Momentum: GRAY-HAIRED GROUPIES
by Joyce Marcel
American Reporter Correspondent
DUMMERSTON, Vt. -- "It was a rough week," my friend Fern said in passing=
at the Iron Horse, a small but world-famous music club in Northampton, Mas= s. "I followed Greg for seven shows in nine days. I'm exhausted."
In her younger days, Fern traveled through Europe with the Rolling Stone= s. But just because she's now older, has a few marriages under her belt, a= nd is finished raising a few fine children, it does not mean that her passi= on for music is any less intense or sensual.
It only means that her tastes have deepened and matured.
It used to be the raw energy and passion of rock that captured her. Now = it's now the raw energy and passion -- plus the intelligence and wit --of a= few gifted, powerful and (very) masculine musicians in the singer-songwrit= er category.
They capture me, as well. The reason I know Fern, and a whole crew= of devout Greg Brown, Chris Smither, Dan Bern and Fred Eaglesmith fans -- = of both sexes -- is because every time one of these musicians play at the I= ron Horse, all the gray-haired groupies are there, and I am one of them.
When I say that I'm a groupie, I don't mean that I would like to be= tray my happy marriage for a one-night stand with any of these performers. = Nor does Fern. We simply derive a deep pleasure from their music and thei= r performances.
Since it's the gift-giving season, and CDs make pleasant stocking-s= tuffers, I thought that now was a good time to mention them.
Singer-songwriters have a bad rep. They're supposed to be "sensiti= ve New Age guys," as Christine Lavin calls them in a famous song. Put less = tactfully, they're supposed to be wimps. And many of them are.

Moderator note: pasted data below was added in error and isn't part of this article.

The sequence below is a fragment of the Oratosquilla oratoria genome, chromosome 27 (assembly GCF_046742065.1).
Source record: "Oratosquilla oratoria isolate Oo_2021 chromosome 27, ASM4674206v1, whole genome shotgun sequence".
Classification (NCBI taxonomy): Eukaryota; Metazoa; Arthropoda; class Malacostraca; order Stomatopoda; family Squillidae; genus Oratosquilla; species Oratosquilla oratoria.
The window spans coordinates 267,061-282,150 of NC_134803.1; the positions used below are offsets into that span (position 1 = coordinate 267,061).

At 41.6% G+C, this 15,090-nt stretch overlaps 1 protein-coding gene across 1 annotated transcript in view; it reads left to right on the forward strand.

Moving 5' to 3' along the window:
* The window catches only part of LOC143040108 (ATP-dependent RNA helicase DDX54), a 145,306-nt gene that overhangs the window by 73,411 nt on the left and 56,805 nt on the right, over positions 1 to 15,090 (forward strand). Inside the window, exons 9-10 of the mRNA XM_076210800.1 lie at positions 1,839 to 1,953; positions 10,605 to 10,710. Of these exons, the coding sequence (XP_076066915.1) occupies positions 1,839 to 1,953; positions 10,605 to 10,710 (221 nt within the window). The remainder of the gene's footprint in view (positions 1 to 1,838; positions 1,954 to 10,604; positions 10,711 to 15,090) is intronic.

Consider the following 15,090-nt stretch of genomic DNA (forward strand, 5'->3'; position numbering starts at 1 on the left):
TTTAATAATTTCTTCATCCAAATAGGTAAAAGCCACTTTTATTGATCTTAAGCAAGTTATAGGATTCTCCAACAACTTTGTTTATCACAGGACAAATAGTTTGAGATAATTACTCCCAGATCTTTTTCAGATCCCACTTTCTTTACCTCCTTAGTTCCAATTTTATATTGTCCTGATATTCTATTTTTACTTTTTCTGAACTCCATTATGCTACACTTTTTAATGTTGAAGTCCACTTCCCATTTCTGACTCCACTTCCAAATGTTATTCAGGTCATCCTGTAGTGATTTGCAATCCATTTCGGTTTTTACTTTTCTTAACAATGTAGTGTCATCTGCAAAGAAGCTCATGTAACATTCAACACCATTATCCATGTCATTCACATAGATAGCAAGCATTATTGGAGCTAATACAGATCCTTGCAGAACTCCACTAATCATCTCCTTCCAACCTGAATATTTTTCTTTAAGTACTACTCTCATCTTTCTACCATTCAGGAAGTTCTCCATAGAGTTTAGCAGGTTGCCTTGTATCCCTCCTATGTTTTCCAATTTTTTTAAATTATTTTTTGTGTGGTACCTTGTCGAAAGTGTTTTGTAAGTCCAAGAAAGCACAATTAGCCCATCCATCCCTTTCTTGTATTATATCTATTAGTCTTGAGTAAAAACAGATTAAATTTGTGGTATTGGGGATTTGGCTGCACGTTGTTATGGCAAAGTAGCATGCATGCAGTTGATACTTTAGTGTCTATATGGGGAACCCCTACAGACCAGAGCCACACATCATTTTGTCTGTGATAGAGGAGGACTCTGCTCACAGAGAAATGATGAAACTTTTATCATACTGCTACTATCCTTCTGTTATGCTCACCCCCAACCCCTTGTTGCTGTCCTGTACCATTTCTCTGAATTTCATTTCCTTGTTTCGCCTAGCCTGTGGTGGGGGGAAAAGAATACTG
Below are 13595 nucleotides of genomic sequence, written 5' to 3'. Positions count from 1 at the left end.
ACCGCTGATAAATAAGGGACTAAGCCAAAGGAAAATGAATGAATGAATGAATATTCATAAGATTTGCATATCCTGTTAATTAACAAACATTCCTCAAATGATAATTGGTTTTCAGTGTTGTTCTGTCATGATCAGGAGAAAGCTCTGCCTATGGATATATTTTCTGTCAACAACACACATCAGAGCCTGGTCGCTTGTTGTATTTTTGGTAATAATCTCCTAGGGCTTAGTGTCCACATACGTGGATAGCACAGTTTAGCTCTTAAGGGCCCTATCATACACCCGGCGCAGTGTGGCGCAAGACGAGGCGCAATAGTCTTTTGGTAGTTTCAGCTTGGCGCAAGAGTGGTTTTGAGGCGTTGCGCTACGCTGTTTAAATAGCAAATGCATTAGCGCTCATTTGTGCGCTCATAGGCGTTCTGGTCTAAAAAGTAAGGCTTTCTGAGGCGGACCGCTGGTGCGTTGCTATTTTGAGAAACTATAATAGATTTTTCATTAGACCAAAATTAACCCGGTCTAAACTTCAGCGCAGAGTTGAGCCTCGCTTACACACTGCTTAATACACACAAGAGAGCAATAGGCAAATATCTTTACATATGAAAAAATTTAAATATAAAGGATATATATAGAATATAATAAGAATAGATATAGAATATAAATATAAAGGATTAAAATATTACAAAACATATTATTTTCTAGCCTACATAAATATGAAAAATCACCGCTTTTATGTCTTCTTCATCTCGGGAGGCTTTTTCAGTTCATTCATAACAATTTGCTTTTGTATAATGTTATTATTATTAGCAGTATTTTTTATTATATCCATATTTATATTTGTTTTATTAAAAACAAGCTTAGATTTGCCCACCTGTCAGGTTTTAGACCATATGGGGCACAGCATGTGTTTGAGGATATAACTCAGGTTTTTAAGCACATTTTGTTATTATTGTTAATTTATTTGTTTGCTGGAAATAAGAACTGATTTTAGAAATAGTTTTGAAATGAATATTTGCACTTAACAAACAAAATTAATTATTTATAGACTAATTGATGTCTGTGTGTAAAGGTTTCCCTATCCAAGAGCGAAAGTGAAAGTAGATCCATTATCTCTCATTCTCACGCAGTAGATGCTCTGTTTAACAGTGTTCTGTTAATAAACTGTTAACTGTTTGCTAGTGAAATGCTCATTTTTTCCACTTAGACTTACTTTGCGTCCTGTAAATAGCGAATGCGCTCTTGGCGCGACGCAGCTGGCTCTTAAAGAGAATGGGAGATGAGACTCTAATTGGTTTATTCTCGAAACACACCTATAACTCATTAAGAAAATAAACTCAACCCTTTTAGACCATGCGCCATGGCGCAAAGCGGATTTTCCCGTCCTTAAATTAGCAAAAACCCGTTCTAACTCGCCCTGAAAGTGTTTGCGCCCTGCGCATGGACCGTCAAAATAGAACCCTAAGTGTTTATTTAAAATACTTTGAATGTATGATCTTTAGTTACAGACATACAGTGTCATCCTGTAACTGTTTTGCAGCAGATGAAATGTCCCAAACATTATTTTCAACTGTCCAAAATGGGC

But not all of them. Iowan Greg Brown is the proud son of a hillbi= lly. In a deep and growling voice that one critic says "sounds as if he swa= llowed a distant thunderstorm," Brown tells magical stories about the wild = Ozark blood that runs in his veins.
In a song filled with longing for the past called "Canned Goods," f= or example, he talks about his grandmother's gift for preserving: "She got = magic in her, you know what I mean, she puts the sun and rain in with the g= reen beans."
Brown is wise about the modern world; he's also a fabulous storytel= ler. We -- the gray-haired groupies -- just want to hang out with him. By= following him around the Northeast, Fern has become something of afriend o= f his. Last year he flew her and her husband to a show he did on the West = Coast.
Brown's father died last year -- he was scheduled to do a show at t= he Iron Horse when he got the call, and we all felt we were a part of hispa= in. Now he's taking a 14-month holiday from touring, but he's leaving uswi= th a splendid new CD called "Covenant" (on his own label, Red House Records= ).
If I was just starting to listen to Brown, however, I would buy "= The Live One," a 1995 live album that displays his story-telling as well as= his songwriting, singing and guitar-playing.